The path to gaining visibility and insight into an application and its underlying network has been a long standing requirement for enterprises. As a result, there have been a number of players in the application performance management space and their corresponding market size has grown considerably over the years. It’s not rocket science – knowing what’s happening to your applications carries both operational as well as top line business value. After all, you need to know when your system isn’t working. Even more importantly, you need to know when there is a way you can improve the end user experience so they can get more business done.

Historically, this has been achieved using one of three ways: (1) Aggregate logs from application servers, NetFlow data from routers, and syslog data from infrastructure; (2) Use software agents to collect data from the application server directly; (3) Use network taps to collect data about applications transactions that include relevant network performance data. The first two give good data and enable a wide variety of analysis. The last is arguably the most powerful as it effectively ties the application details down to the end user experience in a directly measurable way.

The problem with the last method is that the footprint from which the information is collected is rapidly losing ground. In order to put network taps onto the wire, you have to have control of the network and a place to put them. As an increasing number of applications go virtual and the use of cloud (both public and private) emerge, these network footprints to place the tap are altogether disappearing. After all, could you imagine the conversation where we ask a cloud service provider to let us drop a network tap so we can see all their packets?

To solve this problem, we have to look to other places where the information lives but doesn’t require a physical change to the network -- and that place is the existing network infrastructure.

Consider for a moment what something like a NetScaler knows about a given transaction: It knows the network experience because the TCP/IP stack needs to track very detailed timing information in order to optimize what packets it sends; it knows what the application is doing because it is tracking the app state for the purpose of load balancing; finally, it knows the server health and performance based on its network. All of that information, put in the hands of the right analytics tool, is immensely valuable. 

But what about the physical footprint of the NetScaler? I can’t very well ask my cloud provider to use MY hardware in the cloud for the same reason I can’t ask them to put my tap on their network. Furthermore, which analytics tool makes the most sense? Depending on the need, types of reports, and other kinds of analysis that can be done, different tools will appeal to different organizations.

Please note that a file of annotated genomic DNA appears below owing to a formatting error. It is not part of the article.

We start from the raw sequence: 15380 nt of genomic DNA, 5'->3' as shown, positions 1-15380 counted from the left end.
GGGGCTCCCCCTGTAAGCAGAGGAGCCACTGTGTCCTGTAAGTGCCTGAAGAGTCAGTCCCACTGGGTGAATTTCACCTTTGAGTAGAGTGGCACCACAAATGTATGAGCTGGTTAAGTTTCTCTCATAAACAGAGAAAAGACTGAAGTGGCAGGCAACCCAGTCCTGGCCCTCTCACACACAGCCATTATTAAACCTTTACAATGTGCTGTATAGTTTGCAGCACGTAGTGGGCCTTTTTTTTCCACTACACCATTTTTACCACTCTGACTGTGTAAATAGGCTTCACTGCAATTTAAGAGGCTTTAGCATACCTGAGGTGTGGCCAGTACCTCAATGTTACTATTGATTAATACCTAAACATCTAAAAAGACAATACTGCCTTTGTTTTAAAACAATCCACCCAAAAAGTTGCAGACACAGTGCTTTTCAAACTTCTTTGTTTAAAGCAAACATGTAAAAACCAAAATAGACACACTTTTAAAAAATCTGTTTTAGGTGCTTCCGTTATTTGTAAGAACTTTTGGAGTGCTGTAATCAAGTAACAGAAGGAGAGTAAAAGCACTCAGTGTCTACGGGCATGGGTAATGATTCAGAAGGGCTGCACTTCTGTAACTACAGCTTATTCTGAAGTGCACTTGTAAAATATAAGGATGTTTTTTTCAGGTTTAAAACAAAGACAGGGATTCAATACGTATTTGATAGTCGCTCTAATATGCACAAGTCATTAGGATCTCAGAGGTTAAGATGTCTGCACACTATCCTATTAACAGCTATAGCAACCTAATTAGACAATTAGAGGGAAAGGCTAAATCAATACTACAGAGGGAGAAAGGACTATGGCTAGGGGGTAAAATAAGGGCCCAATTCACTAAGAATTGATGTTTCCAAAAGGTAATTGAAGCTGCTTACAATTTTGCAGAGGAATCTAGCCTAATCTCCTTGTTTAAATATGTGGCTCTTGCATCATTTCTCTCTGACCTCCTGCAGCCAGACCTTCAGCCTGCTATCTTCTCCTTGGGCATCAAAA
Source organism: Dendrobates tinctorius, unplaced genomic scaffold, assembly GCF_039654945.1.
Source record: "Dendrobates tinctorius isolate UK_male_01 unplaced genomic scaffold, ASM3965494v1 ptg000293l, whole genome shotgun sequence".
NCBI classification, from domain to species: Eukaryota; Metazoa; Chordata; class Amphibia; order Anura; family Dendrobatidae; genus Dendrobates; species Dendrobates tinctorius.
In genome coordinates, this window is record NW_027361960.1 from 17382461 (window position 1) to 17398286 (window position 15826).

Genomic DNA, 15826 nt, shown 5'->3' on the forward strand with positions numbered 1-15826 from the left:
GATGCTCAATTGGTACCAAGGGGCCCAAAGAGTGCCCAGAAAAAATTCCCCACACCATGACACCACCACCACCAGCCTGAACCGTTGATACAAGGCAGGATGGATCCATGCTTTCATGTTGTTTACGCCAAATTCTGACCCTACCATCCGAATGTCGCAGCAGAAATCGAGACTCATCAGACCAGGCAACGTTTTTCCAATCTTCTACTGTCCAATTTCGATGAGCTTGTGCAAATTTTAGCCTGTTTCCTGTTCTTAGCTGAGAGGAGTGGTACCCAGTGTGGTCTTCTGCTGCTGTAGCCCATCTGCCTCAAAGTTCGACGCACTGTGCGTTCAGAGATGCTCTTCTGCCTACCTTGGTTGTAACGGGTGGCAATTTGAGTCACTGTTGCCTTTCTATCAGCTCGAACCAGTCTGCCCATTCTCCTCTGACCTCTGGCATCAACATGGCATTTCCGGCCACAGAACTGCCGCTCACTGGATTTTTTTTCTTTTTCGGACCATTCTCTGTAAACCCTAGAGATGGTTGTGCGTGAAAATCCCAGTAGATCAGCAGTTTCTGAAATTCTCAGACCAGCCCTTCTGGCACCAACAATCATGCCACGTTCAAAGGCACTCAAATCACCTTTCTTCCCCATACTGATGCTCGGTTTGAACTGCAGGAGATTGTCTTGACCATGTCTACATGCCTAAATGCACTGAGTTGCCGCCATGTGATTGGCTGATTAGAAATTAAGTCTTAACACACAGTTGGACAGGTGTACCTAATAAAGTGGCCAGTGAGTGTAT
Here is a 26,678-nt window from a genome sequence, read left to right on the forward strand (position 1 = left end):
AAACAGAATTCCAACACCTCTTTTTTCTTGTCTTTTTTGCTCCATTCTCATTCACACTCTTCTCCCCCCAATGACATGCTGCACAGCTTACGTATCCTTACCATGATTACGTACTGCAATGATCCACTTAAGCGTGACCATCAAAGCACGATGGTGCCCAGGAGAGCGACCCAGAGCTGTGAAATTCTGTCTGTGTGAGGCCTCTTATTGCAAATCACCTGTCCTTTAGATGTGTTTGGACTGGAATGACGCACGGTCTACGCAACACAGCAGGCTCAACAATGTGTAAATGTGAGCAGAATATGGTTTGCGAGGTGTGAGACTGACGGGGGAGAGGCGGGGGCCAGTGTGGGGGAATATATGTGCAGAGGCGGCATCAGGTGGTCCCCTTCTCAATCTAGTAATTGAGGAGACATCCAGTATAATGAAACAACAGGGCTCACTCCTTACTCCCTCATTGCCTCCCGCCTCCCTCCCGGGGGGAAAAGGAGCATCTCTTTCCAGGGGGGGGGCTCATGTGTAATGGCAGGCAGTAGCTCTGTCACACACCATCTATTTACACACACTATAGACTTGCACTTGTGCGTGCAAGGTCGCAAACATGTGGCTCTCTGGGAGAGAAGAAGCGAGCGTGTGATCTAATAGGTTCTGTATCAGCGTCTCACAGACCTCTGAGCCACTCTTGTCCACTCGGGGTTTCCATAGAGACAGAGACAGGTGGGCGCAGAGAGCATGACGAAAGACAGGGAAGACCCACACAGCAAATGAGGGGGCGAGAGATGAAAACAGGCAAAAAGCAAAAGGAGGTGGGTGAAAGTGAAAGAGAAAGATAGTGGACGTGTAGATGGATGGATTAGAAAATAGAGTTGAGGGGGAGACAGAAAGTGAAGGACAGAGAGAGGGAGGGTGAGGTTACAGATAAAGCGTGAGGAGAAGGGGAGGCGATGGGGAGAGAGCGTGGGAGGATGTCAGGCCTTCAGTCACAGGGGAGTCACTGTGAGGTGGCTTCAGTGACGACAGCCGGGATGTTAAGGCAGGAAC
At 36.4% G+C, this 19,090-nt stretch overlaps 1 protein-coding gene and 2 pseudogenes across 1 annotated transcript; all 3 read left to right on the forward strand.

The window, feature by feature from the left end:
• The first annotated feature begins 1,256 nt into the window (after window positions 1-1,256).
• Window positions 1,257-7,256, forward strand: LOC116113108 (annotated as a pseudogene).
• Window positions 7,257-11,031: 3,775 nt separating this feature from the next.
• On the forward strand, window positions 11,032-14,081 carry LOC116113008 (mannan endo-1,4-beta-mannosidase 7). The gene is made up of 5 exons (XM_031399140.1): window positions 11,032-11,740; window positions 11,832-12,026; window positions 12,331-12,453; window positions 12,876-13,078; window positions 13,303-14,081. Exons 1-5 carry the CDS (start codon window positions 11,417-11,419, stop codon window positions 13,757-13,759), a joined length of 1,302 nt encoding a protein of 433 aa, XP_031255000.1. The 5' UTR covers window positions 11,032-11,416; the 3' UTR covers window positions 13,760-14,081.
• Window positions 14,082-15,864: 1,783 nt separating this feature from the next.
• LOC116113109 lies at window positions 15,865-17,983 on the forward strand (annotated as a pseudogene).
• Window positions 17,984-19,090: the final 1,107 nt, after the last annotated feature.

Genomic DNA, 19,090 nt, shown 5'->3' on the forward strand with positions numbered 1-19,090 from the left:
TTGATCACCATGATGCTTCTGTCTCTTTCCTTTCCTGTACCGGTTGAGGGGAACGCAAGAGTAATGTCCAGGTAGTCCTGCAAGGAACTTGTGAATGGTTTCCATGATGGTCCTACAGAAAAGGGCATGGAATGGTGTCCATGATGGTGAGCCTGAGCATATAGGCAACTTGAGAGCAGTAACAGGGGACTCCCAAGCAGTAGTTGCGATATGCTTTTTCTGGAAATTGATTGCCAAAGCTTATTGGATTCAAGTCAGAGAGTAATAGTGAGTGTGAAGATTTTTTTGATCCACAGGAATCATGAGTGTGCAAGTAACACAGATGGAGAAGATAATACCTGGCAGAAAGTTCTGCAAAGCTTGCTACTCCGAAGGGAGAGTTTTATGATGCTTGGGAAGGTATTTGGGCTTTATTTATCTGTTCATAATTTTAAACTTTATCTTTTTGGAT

The first matter is easy – the NetScaler is available in a virtual form. In fact, any modern infrastructure product that can be virtualized is being virtualized. That removes the issue of physical presence. The latter is a more subtle problem.

When we started work on AppFlow, we thought long and hard about this. We could come up with a way of getting deep application insight without a tap, but if no one was on the other side to take the data and turn it into something interesting, the data would be useless. Partnering with a few analytics companies is always possible, but we were bound to miss a group of users that need another kind of analytics tool. What we really wanted to do was make it possible for anyone in the analytics space to get the data and run with it. 

The result? We opened up the AppFlow specification and decoupled ourselves from it. In essence, the data had become democratized -- anyone that wanted to work with the data and make it useful could do so. Almost immediately we saw players from the analytics space jump on this and add support. Some we knew, a few we didn’t. Even more significantly, NetScaler no longer was the only piece of infrastructure that could generate this data. Any device that holds application state information (e.g., firewalls and WAN Optimization devices) can generate this data and share a different perspective on the network. The more perspectives that are shared with analytics tools, the more powerful the resulting analysis becomes.

From our customer’s perspective, the interest has been overwhelming. Already, at least one customer has put an order for network taps valued > $1M on hold as they look to see how they can leverage their existing network footprints. A few phone calls and their analytics provider is on-board to support AppFlow. 

So as you think about what value you want to get from your existing network footprint, be sure to think about AppFlow. All the data you need, in a democratized form, that anyone and everyone can process and turn into business intelligence. You can read more about AppFlow at www.appflow.org.